Sunday, 8 July 2018

There's a Black Girl Bible, You Say?! Slay in Your Lane by Elizabeth Uviebinen and Yomi Adegoke

Source Illustration by Vashti Harrison
*I kindly received a copy from the publishers in exchange for an honest review. This does not affect my opinions on the book.*

YES ! And it's out now ! I actually received and read Slay in Your Lane in March and if you follow me on Twitter (if not, the time is now) you'll know I went on about it and promised a review. But alas, because I'm trash, it's now July and here we are. To be honest though, isn't it better I tell you about this fab book now that's it out and you can go buy it?! March would've been a bit of a tease.

First heard this book was happening on the Mostly Lit podcast last year and from then on, the wait was on. A collection of essays/guide that speaks to the very specific black, British and female experience?! This book did not exist. And if it did why didn't you tell me about it. There is a lot out there on what it means to be black and navigate white spaces, often written by American writers where the conversation on race has been far more developed. But until recently, there's been far less published on this side of the pond, Conversations on race tend to omit the intersection of being black and female. So a collection of essays/guide that speaks to the very specific black, British and female experience?! This book did not exist. And if it did why didn't you tell me about it?!

The chapters range from: education, work, dating and health; each drawing on a wealth of data and research - some you'll likely identify with if you're a Black British woman and also a lot of genuinely elucidating findings which will help you to understand yourself and the constructs in which you're living and working in.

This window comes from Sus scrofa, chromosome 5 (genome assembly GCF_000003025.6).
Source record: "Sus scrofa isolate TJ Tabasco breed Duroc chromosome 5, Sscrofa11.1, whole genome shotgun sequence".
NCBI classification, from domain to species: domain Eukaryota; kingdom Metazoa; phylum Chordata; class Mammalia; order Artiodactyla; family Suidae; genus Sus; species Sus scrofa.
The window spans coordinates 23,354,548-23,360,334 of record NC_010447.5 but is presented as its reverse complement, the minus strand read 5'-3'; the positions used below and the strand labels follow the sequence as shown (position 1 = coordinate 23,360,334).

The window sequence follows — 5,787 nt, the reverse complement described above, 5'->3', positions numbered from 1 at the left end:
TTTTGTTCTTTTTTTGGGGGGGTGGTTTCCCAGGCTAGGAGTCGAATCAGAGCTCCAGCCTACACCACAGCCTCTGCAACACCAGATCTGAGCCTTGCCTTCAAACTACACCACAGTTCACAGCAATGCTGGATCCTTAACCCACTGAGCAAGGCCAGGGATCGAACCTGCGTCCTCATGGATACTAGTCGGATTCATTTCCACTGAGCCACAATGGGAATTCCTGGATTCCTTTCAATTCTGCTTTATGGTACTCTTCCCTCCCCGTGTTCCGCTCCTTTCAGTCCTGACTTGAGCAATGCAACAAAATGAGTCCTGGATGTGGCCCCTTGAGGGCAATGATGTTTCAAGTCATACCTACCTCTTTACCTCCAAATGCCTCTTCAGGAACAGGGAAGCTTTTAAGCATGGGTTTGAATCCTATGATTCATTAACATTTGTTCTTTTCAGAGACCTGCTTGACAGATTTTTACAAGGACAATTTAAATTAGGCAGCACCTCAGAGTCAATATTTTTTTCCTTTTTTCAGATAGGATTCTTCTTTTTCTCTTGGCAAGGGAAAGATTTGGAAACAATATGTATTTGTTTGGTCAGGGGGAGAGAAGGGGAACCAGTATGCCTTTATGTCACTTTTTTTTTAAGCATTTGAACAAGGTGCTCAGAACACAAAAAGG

Reading this book was such an emotional experience because it brought up so many painful experiences: growing up being the only black person in my class and all the microaggressions that came with it ... struggling to find hair products ... struggling to find black role models, I could go on. There's a lot in here that'll make you angry. Did you know black girls read more than any other ethnic group? And yet I couldn't see myself in any books in my school library. Samira's current struggle on Love Island, brings up a lot of data highlighted in the Dating chapter. Black women are statistically the least desirable group in the dating pool; our bodies fetishised and our personalities generalised and caricatured.

It's not all grim though and that's where the Bible/Guide aspect of the book comes in. The authors, Elizabeth Uviebinen and Yomi Adegoke, invite a lot of successful Black British women to discuss their experiences and advice within each chapter and guys, all your faves are here ! Clara Amfo, Afua Hirsch, MALORIE, Amma Asante, Dawn Butler, Patricia Bright, and a tonne of other inspirational women (some of whom are now my new found role-models) working and achieving success in all spheres. In this way, the book becomes a real point of reference on how to navigate different situations and overcome, from women who've done it and continue to do so. Their insights are also so seamlessly woven into the book.

 Best Bits   

- The entire health chapter which discusses the lack of mental health attention for black women and the lack of care given to producing products for black women, some of which are actually endangering us. 

- For me, Amma Asante, who so brilliantly captured what it's like being the only black women in a room and, is so inspirational in how she works to use her position to provide opportunities for other black women. 

- The shout outs to Black Twitter and Black Bloggers/YouTubers who have created an incredible community/safe space where we uplift each other, educate each other, make each laugh and feel less lonely. And In Slay in Your Lane, Elizabeth and Yomi have given us just this, in book form. 


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